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  • Comment Link YAYANKEE Tuesday, 21 April 2009 09:04 posted by YAYANKEE

    Bank Profits Appear Out of Thin Air..

    http://www.nytimes.com/2009/04/21/business/21sorkin.html?pagewanted=print

    This is starting to feel like amateur hour for aspiring magicians.

    Another day, another attempt by a Wall Street bank to pull a bunny out of the hat, showing off an earnings report that it hopes will elicit oohs and aahs from the market. Goldman Sachs, JPMorgan Chase, Citigroup and, on Monday, Bank of America all tried to wow their audiences with what appeared to be — presto! — better-than-expected numbers.

    But in each case, investors spotted the attempts at sleight of hand, and didn’t buy it for a second.

    With Goldman Sachs, the disappearing month of December didn’t quite disappear (it changed its reporting calendar, effectively erasing the impact of a $1.5 billion loss that month); JPMorgan Chase reported a dazzling profit partly because the price of its bonds dropped (theoretically, they could retire them and buy them back at a cheaper price; that’s sort of like saying you’re richer because the value of your home has dropped); Citigroup pulled the same trick.

    Bank of America sold its shares in China Construction Bank to book a big one-time profit, but Ken Lewis heralded the results as “a testament to the value and breadth of the franchise.”

    Sydney Finkelstein, the Steven Roth professor of management at the Tuck School of Business at Dartmouth College, also pointed out that Bank of America booked a $2.2 billion gain by increasing the value of Merrill Lynch’s assets it acquired last quarter to prices that were higher than Merrill kept them.

    “Although perfectly legal, this move is also perfectly delusional, because some day soon these assets will be written down to their fair value, and it won’t be pretty,” he said.

    See the link for the full article.

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  • Comment Link gwizz Tuesday, 21 April 2009 07:19 posted by gwizz

    The MSM keep all saying in unison that Goldman is one of the strongest banks and will return TARP. But will Treasury let them do it? These talking heads on CNBC are a joke. Anyone with any contrary position on CNBC is usually shown the door or muted.

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  • Comment Link Vincenzo Monday, 20 April 2009 22:43 posted by Vincenzo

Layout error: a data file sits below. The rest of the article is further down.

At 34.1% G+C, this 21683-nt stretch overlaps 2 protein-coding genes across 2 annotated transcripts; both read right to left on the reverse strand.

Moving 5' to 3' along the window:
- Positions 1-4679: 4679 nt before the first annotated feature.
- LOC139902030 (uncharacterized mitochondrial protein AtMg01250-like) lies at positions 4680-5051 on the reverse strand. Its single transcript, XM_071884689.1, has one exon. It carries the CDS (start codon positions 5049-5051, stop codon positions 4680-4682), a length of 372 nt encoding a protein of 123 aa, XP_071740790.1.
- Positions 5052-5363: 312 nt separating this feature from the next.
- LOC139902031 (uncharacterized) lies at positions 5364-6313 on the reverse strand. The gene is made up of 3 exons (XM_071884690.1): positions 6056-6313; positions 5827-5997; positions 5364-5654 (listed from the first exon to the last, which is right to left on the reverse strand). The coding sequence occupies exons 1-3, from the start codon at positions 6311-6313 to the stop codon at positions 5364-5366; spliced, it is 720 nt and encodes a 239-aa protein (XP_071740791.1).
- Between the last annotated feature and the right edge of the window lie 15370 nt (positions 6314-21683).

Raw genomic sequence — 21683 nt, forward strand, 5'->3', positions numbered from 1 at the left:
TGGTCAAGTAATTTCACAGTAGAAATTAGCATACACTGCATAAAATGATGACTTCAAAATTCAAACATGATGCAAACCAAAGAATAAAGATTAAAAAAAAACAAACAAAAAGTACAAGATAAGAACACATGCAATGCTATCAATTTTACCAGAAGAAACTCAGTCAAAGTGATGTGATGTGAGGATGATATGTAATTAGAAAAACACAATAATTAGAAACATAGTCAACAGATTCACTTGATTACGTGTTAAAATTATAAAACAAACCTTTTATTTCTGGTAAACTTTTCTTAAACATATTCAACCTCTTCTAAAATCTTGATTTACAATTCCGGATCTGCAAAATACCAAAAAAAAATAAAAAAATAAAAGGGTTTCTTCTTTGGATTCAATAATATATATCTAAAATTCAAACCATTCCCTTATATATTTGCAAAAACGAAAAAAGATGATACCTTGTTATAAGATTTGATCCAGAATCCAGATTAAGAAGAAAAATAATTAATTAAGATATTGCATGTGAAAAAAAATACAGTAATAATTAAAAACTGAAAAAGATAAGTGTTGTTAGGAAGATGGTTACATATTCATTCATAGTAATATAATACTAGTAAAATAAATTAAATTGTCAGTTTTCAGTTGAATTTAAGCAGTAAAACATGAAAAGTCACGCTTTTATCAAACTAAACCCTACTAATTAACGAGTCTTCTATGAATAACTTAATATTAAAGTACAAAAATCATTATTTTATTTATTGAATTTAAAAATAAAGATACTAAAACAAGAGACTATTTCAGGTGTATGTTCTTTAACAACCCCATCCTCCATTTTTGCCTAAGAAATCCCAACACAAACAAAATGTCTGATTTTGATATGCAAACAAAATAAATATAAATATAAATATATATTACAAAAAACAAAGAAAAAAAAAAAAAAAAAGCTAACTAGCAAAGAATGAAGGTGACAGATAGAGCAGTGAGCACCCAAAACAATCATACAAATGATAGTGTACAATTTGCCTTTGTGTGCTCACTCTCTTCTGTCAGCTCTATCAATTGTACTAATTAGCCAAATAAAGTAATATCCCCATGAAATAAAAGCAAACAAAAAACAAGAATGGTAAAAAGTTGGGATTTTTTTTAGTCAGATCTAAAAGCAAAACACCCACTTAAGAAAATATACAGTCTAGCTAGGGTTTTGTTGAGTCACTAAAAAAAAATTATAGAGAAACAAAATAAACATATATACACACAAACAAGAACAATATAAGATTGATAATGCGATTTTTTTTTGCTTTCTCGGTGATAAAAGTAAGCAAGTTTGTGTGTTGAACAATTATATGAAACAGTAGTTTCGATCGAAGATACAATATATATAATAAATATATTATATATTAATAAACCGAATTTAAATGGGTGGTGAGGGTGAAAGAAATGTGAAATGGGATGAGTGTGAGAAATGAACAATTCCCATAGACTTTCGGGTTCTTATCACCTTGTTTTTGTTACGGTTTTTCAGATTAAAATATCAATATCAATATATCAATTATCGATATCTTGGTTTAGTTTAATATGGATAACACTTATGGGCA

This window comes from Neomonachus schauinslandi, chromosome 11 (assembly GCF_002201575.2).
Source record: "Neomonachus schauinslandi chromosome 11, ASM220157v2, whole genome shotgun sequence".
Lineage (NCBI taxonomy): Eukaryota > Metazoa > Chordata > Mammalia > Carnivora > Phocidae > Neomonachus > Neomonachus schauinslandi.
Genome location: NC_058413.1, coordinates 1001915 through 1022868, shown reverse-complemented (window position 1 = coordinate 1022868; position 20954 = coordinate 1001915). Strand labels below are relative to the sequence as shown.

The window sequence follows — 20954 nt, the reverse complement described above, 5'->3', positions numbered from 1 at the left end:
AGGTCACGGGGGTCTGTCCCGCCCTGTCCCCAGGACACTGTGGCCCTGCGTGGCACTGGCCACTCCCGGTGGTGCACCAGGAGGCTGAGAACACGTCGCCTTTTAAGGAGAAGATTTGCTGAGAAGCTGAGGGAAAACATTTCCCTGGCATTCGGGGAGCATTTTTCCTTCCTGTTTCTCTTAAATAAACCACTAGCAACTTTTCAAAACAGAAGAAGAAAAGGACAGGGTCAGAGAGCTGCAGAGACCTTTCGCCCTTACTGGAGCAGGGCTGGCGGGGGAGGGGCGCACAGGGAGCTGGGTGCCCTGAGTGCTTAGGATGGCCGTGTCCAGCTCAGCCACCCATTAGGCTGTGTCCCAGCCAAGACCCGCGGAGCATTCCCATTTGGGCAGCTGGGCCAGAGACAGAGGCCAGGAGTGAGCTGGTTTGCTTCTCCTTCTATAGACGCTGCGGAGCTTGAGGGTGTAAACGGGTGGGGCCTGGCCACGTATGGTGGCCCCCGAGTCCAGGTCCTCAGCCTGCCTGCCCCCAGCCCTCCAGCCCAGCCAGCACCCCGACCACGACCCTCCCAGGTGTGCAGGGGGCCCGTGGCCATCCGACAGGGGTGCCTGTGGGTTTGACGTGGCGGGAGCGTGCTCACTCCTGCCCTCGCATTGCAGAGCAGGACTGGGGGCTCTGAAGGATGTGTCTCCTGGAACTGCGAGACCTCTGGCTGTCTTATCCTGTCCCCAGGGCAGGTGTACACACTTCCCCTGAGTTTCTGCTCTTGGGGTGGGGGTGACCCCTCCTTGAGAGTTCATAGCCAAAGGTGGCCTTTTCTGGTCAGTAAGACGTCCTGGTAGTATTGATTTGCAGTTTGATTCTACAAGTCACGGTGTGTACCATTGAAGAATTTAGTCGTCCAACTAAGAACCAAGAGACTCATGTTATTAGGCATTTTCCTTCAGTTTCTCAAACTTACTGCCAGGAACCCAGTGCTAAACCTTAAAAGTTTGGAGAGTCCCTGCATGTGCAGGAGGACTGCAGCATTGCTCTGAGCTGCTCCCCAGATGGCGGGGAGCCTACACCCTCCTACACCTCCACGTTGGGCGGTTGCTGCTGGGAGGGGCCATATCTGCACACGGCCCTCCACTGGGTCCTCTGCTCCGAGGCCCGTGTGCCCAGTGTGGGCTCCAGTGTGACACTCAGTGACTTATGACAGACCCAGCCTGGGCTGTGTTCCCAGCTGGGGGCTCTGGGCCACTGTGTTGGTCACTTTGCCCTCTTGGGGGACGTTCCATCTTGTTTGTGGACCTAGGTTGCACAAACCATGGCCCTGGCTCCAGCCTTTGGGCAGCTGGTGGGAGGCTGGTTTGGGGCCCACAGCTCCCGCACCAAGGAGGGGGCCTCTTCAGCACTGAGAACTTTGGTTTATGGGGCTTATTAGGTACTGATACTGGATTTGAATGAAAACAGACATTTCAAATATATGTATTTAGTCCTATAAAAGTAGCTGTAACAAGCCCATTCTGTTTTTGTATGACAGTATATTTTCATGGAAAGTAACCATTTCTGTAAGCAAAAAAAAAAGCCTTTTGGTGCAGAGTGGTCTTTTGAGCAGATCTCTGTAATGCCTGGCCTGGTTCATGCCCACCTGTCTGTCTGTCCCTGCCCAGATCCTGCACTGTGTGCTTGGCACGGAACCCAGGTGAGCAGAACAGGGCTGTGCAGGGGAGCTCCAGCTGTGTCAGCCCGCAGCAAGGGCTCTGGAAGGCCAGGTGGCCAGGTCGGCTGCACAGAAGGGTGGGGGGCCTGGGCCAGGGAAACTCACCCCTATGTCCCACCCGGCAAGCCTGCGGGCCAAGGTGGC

Interesting...Martin Weiss is also ripping the banks and has a nice chart showing GS's derivatives exposure...I mean overexposure that goes right along with Reggie's fantastic forensic investigation.
    http://www.moneyandmarkets.com/big-bank-profits-are-bogus-massive-public-deception-33228

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  • Comment Link shaunsnoll Monday, 20 April 2009 20:07 posted by shaunsnoll

    interesting to note that on the IBM call, IBM grew revenue 11% and 12% in China and India.

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  • Comment Link cube660 Monday, 20 April 2009 16:42 posted by cube660

    You may miss that sinking ship.

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  • Comment Link uniprof Monday, 20 April 2009 16:35 posted by uniprof

    Reggie gets mention on:

    http://www.goldmansachs666.com/

    The site the GS is trying to close down.

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  • Comment Link shaunsnoll Monday, 20 April 2009 16:24 posted by shaunsnoll

    yeah, amazing work reggie, seriously amazing. you are what we all wish the sell side could be: rigor and discipline.

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  • Comment Link phirang Monday, 20 April 2009 16:22 posted by phirang

    but I am fueling and loading torpedoes!

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  • Comment Link cube660 Monday, 20 April 2009 15:55 posted by cube660

    Your skills are second to no one!
    It is amazing to see Goldman Sachs back in your cross hairs again.
    It sure brings back some fond memories. ;D